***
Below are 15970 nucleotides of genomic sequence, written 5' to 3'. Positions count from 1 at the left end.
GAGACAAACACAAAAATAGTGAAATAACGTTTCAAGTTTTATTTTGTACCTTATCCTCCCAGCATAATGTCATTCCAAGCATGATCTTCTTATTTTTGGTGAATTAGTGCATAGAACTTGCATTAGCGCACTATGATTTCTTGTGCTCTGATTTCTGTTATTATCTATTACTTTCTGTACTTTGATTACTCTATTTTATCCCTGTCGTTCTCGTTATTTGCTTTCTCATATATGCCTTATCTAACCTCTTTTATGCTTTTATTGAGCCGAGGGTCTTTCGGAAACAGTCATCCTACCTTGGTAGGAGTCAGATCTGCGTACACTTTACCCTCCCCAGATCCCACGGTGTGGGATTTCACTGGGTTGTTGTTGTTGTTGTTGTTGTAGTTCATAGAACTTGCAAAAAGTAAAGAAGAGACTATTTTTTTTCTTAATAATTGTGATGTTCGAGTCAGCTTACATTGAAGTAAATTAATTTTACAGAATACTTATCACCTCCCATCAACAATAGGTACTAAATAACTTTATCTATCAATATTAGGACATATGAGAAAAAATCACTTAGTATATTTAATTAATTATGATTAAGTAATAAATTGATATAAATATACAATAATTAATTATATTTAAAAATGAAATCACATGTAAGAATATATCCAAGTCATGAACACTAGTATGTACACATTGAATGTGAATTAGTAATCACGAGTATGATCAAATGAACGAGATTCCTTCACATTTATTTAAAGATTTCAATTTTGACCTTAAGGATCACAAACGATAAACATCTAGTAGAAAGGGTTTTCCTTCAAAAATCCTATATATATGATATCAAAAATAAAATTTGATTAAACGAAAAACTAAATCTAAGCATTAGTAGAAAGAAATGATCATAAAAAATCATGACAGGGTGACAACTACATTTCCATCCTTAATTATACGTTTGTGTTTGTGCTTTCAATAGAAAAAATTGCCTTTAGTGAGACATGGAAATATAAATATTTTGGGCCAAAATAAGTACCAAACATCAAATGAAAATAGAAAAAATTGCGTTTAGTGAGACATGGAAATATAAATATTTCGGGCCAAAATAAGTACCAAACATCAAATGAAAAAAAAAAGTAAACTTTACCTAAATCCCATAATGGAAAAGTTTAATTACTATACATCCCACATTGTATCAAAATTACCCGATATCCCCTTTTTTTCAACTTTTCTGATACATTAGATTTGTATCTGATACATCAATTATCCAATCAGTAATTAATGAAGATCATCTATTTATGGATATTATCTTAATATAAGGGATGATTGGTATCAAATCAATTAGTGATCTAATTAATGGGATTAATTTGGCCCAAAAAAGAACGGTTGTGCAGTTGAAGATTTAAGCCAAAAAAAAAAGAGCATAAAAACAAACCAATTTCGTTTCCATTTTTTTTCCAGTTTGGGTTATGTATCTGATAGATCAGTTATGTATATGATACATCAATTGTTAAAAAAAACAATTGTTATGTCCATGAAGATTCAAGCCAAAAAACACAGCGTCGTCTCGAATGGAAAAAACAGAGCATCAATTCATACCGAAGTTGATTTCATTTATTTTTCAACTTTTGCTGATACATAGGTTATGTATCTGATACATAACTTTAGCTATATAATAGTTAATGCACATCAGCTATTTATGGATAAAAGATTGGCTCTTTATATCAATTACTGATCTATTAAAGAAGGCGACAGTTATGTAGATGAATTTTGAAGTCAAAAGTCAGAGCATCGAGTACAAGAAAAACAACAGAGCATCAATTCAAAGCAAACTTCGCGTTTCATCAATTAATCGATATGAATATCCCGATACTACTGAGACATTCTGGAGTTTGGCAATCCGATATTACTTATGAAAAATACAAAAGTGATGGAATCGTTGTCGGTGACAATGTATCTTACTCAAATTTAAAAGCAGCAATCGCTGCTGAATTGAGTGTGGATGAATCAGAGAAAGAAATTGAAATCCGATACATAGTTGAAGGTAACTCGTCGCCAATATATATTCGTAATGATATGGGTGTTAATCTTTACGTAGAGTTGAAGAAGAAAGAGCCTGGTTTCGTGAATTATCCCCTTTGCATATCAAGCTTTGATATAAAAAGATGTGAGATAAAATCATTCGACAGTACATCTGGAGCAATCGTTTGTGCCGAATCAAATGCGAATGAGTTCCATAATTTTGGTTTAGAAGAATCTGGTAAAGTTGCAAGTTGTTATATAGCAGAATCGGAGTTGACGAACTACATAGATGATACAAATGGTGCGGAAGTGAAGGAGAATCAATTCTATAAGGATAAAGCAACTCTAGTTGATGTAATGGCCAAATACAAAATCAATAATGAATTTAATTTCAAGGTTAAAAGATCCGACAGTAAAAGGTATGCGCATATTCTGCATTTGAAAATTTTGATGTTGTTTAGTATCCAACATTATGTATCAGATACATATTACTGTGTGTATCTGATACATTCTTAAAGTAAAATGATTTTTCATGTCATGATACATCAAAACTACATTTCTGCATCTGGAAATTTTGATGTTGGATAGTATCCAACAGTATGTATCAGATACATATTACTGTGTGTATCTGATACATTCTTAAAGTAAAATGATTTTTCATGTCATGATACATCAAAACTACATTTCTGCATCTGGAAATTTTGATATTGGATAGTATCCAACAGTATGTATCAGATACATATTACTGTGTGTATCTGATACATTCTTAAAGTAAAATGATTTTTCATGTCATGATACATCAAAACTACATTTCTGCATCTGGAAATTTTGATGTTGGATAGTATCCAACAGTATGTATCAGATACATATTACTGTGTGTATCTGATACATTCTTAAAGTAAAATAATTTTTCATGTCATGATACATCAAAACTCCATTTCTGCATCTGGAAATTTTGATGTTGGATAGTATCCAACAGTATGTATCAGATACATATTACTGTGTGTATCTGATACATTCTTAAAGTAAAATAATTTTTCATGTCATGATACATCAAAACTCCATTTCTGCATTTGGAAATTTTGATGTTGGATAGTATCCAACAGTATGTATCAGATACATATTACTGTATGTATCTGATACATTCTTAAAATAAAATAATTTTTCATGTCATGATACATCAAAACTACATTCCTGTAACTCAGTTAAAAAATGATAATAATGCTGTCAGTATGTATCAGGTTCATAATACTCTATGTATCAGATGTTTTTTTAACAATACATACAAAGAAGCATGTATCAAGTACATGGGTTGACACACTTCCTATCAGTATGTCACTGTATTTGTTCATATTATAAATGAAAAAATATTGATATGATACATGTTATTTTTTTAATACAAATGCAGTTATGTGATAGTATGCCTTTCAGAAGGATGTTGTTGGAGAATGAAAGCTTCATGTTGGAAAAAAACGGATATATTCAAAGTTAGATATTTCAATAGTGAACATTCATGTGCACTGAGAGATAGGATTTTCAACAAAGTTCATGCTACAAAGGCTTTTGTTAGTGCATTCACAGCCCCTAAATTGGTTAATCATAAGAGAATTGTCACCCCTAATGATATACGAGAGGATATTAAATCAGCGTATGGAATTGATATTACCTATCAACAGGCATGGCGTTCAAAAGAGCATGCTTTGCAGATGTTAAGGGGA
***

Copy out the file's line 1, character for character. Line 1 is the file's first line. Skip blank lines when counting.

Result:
Below are 15970 nucleotides of genomic sequence, written 5' to 3'. Positions count from 1 at the left end.